Thomas Power O'Connor's election to the House of Commons as an Irish Parliamentary Party MP in 1885 was not unusual. He was one of 86 Irish nationalists elected that year, a strong result that built on the 63 Home Rulers elected in 1880. What was unusual was that O'Connor represented a constituency in England. He had also been voted in by the electors in an Irish constituency. And, to add to the confusion, his seat in England was the Merseyside constituency of Liverpool Scotland (so called as it was centred on Scotland Road).
T P O'Connor (also known by his initials as Tay Pay) had been elected as an MP for Galway in Ireland on a Home Rule platform in 1880. In 1885 he stood for both Galway and Liverpool Scotland, and was returned by both. He opted to take his seat as the representative for Liverpool Scotland, and Galway was then represented by a succession of Irish Parliamentary Party MPs.
Most notable of these was his immediate successor, Captain William O'Shea, whose divorce proceedings in 1890 (on grounds of his wife's adultorous affair with the Irish Parliamentary Party leader Charles Stuart Parnell) would divide the loyalties of the Irish block sitting in the House of Commons and taint Parnell's reputation in Ireland.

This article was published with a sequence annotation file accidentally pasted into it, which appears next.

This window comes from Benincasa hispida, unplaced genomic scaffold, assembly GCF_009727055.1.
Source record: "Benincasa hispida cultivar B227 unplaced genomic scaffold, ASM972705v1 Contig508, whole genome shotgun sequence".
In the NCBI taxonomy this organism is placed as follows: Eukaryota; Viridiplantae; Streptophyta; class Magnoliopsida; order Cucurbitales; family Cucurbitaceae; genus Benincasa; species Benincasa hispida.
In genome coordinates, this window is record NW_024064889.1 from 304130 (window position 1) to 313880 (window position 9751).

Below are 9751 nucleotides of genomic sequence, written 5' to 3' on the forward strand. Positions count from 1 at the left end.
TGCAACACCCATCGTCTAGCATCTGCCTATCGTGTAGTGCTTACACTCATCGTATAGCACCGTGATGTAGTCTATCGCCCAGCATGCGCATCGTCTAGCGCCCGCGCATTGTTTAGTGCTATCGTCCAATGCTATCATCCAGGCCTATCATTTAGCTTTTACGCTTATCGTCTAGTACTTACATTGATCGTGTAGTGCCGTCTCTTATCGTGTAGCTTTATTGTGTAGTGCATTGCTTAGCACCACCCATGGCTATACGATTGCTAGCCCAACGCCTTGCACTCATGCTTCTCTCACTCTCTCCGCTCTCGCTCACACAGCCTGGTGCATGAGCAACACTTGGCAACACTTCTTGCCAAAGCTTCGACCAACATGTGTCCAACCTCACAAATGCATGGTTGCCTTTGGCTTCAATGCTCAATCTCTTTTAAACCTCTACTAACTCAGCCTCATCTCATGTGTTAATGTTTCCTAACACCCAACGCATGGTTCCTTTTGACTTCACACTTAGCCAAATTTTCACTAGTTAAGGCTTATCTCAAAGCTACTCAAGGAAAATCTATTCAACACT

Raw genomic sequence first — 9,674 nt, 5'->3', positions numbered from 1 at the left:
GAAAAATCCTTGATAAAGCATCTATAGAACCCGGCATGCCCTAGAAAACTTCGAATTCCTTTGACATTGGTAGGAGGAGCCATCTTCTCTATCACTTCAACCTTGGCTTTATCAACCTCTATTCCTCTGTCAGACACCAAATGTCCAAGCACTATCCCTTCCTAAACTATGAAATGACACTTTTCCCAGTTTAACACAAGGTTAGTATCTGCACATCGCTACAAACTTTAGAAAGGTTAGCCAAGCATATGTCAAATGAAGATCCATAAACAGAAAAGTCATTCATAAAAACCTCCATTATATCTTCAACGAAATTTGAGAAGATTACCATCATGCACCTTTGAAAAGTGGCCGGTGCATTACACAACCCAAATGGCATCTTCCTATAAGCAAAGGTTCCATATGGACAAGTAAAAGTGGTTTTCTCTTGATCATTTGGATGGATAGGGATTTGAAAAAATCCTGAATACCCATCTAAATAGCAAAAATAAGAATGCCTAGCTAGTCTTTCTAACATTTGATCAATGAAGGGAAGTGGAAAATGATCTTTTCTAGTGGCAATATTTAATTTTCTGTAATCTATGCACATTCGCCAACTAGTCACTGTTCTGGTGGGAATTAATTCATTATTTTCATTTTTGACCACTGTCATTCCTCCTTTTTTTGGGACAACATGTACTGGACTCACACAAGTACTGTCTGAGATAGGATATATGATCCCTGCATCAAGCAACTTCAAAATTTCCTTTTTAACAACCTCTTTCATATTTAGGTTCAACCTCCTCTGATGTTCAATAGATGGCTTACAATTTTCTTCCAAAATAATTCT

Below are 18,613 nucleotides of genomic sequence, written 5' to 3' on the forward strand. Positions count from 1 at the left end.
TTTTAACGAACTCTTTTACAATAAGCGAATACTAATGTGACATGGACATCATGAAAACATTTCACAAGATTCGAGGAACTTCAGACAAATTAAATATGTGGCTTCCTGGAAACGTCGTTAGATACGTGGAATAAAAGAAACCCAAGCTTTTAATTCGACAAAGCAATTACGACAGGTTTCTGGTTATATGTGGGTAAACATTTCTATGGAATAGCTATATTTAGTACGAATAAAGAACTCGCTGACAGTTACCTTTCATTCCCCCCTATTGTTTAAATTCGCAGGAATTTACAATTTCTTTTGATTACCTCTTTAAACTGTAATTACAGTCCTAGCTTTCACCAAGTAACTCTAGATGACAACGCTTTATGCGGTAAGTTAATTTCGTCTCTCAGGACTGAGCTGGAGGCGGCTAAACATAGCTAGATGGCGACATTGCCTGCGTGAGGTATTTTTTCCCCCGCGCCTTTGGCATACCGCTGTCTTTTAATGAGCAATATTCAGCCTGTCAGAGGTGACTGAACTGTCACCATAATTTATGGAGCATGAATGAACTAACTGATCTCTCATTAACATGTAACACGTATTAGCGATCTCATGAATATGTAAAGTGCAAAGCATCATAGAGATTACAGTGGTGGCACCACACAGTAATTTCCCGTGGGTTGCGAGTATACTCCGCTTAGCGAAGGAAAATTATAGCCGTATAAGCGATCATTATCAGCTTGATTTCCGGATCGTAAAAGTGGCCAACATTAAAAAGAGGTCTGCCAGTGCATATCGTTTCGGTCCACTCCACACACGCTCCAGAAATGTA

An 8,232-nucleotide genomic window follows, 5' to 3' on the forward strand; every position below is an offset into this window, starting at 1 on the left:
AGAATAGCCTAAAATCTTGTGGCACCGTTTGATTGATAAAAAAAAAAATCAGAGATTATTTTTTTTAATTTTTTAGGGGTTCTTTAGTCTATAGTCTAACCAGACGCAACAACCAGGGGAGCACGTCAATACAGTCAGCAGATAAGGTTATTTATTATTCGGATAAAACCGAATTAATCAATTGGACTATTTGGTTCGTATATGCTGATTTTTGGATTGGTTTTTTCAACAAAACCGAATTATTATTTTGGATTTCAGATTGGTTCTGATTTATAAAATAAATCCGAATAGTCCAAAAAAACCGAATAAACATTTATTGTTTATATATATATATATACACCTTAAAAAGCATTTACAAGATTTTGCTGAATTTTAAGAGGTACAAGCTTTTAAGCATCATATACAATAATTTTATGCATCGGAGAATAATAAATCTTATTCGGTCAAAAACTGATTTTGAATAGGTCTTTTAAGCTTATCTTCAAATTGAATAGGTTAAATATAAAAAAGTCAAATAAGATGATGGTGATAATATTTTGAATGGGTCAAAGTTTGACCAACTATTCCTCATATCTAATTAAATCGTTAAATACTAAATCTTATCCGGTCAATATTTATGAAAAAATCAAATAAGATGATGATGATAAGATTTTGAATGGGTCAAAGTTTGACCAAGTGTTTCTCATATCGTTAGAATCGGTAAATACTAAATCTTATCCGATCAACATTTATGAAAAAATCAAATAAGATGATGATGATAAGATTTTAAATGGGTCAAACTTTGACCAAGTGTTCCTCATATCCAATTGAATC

T P O'Connor would remain as the only Irish Nationalist MP in Great Britain, and retained his seat long after Ireland secured independence in 1921. His seat only became vacant on his death in 1929, when it was taken up by David Logan. Logan was heavily involved in the Irish Nationalist movement, and had represented the party on Liverpool City Council. By the time of his 1929 election he, however, joined the Labour Party and therefore left his mentor O'Connor his position in the history books as the only Irish Nationalist MP in Britain.